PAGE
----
There are certain things you can do in the garden that transform a space from 'ok for wildlife' to 'fantastic', and one of those is the amazing 'cropped tree corridor', or CTC.

"So what does this miracle CTC look like?" I hear you cry.

Well, here's one example:

It does have a rather mundane alternative name that you might have heard of, for this is the common or garden 'hedge'.

They are simply incredible. Just look at that picture above and imagine all the nesting opportunities, the insects, the berries, the shelter, the protection from the wind.

And hedges can be shaped and sculpted pretty much as you please. You can give them straight lines:

Or beautiful curves:

They can be used to break the garden into different areas:

And they are 'permeable', so that wildlife can crawl underneath them, or through them, or climb over them.

Research has also shown how good street-side hedges are for trapping vehicle exhaust particulates, which is very topical given the spotlight on human health and air quality recently.

You'd think we'd all have one. And yet in so many gardens this is course what there is instead - fences and walls:

Much of the problem is that many of us inherit a garden that already has these hard structures in place. Removing them and replacing them with a hedge is indeed a lot of work, and in many cases requires the permission of neighbours. But if you've got the energy, go for it.

However, if you do have a bare boundary that is crying out for a hedge, or even part of the garden that you'd like to separate off, then I'd urge you to give a hedge a go, for it is far cheaper and easier than most people think.

The steps are quite simple.

1) The line of the hedge ideally needs to be dug over and the weeds removed, but it is not absolutely essential as I'll explain.

2) The main thing to keep your job nice and simple is to buy bare-rooted hedging 'whips' (little saplings) at this time of year (November to March) while they are dormant. They are so cheap and easy to deal with.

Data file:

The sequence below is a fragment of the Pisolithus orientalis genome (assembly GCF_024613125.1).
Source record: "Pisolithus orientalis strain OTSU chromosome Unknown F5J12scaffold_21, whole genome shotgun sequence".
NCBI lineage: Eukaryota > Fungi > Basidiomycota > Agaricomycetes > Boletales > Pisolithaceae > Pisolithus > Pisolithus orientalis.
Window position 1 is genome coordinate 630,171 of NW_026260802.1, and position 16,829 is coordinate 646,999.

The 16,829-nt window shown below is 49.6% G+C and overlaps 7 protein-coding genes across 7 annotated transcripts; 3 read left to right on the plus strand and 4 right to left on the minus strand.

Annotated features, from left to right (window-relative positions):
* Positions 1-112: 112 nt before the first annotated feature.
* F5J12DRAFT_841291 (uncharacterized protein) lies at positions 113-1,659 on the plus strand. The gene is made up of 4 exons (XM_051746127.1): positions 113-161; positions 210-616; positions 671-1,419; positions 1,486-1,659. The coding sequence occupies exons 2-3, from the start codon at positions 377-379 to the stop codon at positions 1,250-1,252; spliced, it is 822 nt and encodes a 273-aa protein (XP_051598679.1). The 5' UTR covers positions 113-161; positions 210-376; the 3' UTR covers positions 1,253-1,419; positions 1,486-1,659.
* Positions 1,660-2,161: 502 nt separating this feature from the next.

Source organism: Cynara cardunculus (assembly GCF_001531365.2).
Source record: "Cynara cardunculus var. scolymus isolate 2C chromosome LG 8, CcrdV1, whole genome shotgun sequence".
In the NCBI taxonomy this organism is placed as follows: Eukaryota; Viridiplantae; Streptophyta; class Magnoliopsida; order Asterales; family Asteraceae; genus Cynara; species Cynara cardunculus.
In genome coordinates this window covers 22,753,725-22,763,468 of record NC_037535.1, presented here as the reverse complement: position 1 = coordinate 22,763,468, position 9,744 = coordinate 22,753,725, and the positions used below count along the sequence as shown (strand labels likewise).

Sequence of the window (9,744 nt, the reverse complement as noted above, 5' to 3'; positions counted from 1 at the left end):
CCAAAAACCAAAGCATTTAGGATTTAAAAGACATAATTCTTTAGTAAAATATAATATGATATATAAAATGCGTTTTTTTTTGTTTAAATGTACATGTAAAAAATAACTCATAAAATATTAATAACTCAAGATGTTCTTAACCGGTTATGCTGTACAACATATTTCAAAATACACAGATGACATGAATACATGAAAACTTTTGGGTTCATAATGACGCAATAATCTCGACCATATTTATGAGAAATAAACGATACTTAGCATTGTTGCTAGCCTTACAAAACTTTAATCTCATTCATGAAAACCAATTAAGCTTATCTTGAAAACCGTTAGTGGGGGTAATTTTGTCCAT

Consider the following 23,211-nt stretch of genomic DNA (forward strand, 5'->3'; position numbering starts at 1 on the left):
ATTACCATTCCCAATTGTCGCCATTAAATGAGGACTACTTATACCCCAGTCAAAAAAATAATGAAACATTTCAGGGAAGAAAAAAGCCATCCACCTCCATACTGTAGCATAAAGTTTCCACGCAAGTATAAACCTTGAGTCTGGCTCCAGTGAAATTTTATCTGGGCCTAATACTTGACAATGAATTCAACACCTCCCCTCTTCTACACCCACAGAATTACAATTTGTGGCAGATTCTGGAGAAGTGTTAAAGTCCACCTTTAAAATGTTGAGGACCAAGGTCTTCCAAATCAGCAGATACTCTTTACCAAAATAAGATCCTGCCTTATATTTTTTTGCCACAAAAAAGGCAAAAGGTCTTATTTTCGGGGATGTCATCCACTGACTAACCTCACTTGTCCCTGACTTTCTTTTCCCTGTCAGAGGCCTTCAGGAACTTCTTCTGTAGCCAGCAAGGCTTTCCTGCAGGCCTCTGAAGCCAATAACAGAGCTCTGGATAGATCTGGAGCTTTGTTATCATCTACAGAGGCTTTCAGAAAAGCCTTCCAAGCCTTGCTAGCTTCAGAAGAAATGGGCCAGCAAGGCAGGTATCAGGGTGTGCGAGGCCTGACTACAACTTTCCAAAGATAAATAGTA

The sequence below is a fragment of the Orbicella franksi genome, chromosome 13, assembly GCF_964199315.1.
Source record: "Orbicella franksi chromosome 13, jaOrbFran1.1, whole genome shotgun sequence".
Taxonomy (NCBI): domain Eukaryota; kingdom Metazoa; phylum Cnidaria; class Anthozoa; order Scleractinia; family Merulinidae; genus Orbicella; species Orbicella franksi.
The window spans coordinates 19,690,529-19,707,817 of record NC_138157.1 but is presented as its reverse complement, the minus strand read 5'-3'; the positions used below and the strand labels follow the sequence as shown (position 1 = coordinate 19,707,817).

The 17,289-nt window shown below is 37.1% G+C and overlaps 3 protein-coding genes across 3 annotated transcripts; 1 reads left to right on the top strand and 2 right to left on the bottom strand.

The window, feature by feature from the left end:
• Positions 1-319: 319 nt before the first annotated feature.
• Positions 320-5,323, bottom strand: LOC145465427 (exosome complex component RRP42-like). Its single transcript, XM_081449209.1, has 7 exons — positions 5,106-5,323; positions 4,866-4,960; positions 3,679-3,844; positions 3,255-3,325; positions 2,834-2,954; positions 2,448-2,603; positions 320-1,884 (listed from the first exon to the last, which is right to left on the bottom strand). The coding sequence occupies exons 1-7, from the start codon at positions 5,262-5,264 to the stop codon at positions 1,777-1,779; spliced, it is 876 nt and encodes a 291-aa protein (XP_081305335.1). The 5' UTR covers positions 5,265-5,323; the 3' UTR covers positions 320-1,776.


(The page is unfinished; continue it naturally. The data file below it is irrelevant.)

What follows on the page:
3) Once you have your pack of little whips, you can either dig proper holes to plant each one, or you can even just cut a slit in the ground with a spade where each will go in. Drop the root into it, and firm back over. You can plant them as a single row, or plant two parallel lines of whips in a zigzag formation. The distance between each whip isn't set in stone - around 30cm apart is fine. The most important piece of advice is not to let the roots dry out, so keep the bundle of whips in their plastic bag as you go, removing one at a time.

4) Whether or not you cleared the ground of weeds, you can now mulch the new hedge with bark chippings or compost, or even use cardboard collars around each one. It smothers all the weeds, and gives the whip the chance to get itself established without competition.

5) Now here's your biggest challenge in the whole operation. Whips tend to come about 40-90cm tall. You now need to be brutal, and cut the top half off each one. Yikes! It feels so brutal! But it will force the hedge to grow thick at the base, instead of being a row of lollipops.

6) Water well immediately after planting, and if there are any dry spells in the summer.

And that's it.

Just three questions remain. Firstly, how much does it cost? Well, the RSPB sells bare-root bundles of native hedging plants. Here's the ultimate bird-friendly mix, which is £64.99 for 50 plants which are 60-90 cm tall, which will give you a hedge around 12 metres long.

Alternatively, you could buy shorter whips of a less varied set of tree species but still a bird-friendly mix, which costs £42.99 for 50 plants.

If you buy larger amounts, the cost per whip drops.

The second question is how long will it take to become a proper hedge? After all, straight after planting it will look no more than a line of sticks.

Well, here's a hedge I planted, after its first year growth:

And here it is four years later:

The third question is how much work it takes to maintain a hedge. Well, the hedge above I trimmed once a year, in midwinter, and took me about an hour. Compared with creosoting a fence with toxic chemicals, or replacing the fence once it has blown over in the wind, I know which I'd rather be doing.

Whether you call is a Clipped Tree Corridor or a hedge, wildlife won't mind. In fact they'll love you for it. As will I. So please give it serious thought - as a way of creating something amazing for wildlife in your garden, it's hard to beat. 

Anonymous